Consent—not acting on another without their permission—is one of Gratipay's core values. In our context, the action in question is usually the public sharing of personal information. We have to be especially mindful of this because our company operates almost entirely on the public Internet.
Seeking consent is especially important in the medical profession, which has developed helpful best practices:
Seeking consent is part of a respectful relationship [...] and should usually be seen as a process, not a one-off event. When you are seeking a person's consent[,] you should make sure that they have the time and support they need to make their decision. People who have given consent [...] are entitled to change their minds and withdraw their consent at any point[.] Similarly, they can change their minds and consent to [something] which they have earlier refused. It is important to let the person know this, so that they feel able to tell you if they change their mind.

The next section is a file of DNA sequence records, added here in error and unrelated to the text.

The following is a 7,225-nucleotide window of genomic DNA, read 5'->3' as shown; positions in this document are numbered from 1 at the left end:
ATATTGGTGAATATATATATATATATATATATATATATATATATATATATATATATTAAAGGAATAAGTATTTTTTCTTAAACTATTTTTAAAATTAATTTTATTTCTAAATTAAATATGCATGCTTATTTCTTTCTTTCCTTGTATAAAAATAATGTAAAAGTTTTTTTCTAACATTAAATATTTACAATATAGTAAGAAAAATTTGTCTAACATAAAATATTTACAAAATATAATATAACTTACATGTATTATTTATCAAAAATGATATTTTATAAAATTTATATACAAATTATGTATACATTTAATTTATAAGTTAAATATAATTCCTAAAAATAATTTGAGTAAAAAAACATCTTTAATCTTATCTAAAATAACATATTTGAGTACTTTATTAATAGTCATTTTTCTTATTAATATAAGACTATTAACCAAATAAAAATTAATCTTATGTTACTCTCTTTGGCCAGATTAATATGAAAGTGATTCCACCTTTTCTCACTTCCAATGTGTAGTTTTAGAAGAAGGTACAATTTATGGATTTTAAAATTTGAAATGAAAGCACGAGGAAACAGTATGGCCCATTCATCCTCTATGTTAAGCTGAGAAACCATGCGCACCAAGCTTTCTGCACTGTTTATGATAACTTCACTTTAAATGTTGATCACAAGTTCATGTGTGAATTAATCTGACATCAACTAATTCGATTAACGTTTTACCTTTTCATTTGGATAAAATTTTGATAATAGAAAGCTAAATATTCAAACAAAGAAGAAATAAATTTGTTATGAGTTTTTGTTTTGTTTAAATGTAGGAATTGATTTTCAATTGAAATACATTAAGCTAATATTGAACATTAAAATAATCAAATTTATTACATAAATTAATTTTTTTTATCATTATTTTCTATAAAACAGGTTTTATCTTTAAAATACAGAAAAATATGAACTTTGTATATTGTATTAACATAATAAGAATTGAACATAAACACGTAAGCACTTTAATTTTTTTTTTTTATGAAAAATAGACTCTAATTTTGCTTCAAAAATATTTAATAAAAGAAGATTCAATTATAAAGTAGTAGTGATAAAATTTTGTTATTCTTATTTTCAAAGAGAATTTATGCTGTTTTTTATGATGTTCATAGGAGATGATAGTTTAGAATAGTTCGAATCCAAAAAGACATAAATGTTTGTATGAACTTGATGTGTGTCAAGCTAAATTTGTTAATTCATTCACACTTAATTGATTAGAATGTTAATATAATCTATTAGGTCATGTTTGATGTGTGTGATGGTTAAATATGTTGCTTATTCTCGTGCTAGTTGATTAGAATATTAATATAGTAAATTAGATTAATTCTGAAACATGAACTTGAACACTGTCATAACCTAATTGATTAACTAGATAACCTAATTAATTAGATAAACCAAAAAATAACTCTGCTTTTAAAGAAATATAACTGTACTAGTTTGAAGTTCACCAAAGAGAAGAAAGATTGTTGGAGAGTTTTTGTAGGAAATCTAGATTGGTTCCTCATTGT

From Third Parties
When establishing relationships with third parties such as vendors, business partners, journalists, and the like, include language such as the following in your first private communications with them:
P.S. So you're aware, Gratipay makes decisions publicly on the Internet, so I'll need to at least summarize our conversation for the Gratipay community on this public ticket: [link].
After giving this notice it's okay to copy snippets from private email to GitHub, but take care not to leak personal information, such as names of salespeople, without explicit consent.
Be sure to do this for in-person conversations as well, not just email.